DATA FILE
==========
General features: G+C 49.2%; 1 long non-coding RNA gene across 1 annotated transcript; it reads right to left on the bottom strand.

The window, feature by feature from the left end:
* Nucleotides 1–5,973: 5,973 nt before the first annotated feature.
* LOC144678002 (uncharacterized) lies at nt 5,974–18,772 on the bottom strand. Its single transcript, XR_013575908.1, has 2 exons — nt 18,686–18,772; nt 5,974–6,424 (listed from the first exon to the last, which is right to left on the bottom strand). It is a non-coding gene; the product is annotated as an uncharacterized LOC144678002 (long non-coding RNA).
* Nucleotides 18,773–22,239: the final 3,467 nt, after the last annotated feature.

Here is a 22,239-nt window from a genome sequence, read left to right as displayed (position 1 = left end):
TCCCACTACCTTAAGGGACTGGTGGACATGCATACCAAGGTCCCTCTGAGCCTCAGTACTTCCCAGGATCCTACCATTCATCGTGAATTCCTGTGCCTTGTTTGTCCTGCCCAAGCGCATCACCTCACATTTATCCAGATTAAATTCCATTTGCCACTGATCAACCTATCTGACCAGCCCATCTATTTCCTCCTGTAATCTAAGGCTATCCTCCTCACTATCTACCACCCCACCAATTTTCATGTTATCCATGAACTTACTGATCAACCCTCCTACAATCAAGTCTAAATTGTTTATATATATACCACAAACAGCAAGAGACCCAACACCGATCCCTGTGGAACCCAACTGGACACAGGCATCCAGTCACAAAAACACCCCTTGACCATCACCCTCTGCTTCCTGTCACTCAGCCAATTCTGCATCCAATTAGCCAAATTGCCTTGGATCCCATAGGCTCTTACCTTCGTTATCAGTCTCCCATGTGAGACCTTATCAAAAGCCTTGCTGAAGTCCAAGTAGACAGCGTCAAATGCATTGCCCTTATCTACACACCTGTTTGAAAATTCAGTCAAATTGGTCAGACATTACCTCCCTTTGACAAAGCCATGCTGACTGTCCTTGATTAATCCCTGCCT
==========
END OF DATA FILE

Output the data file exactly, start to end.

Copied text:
General features: G+C 49.2%; 1 long non-coding RNA gene across 1 annotated transcript; it reads right to left on the bottom strand.

The window, feature by feature from the left end:
* Nucleotides 1–5,973: 5,973 nt before the first annotated feature.
* LOC144678002 (uncharacterized) lies at nt 5,974–18,772 on the bottom strand. Its single transcript, XR_013575908.1, has 2 exons — nt 18,686–18,772; nt 5,974–6,424 (listed from the first exon to the last, which is right to left on the bottom strand). It is a non-coding gene; the product is annotated as an uncharacterized LOC144678002 (long non-coding RNA).
* Nucleotides 18,773–22,239: the final 3,467 nt, after the last annotated feature.

Here is a 22,239-nt window from a genome sequence, read left to right as displayed (position 1 = left end):
TCCCACTACCTTAAGGGACTGGTGGACATGCATACCAAGGTCCCTCTGAGCCTCAGTACTTCCCAGGATCCTACCATTCATCGTGAATTCCTGTGCCTTGTTTGTCCTGCCCAAGCGCATCACCTCACATTTATCCAGATTAAATTCCATTTGCCACTGATCAACCTATCTGACCAGCCCATCTATTTCCTCCTGTAATCTAAGGCTATCCTCCTCACTATCTACCACCCCACCAATTTTCATGTTATCCATGAACTTACTGATCAACCCTCCTACAATCAAGTCTAAATTGTTTATATATATACCACAAACAGCAAGAGACCCAACACCGATCCCTGTGGAACCCAACTGGACACAGGCATCCAGTCACAAAAACACCCCTTGACCATCACCCTCTGCTTCCTGTCACTCAGCCAATTCTGCATCCAATTAGCCAAATTGCCTTGGATCCCATAGGCTCTTACCTTCGTTATCAGTCTCCCATGTGAGACCTTATCAAAAGCCTTGCTGAAGTCCAAGTAGACAGCGTCAAATGCATTGCCCTTATCTACACACCTGTTTGAAAATTCAGTCAAATTGGTCAGACATTACCTCCCTTTGACAAAGCCATGCTGACTGTCCTTGATTAATCCCTGCCT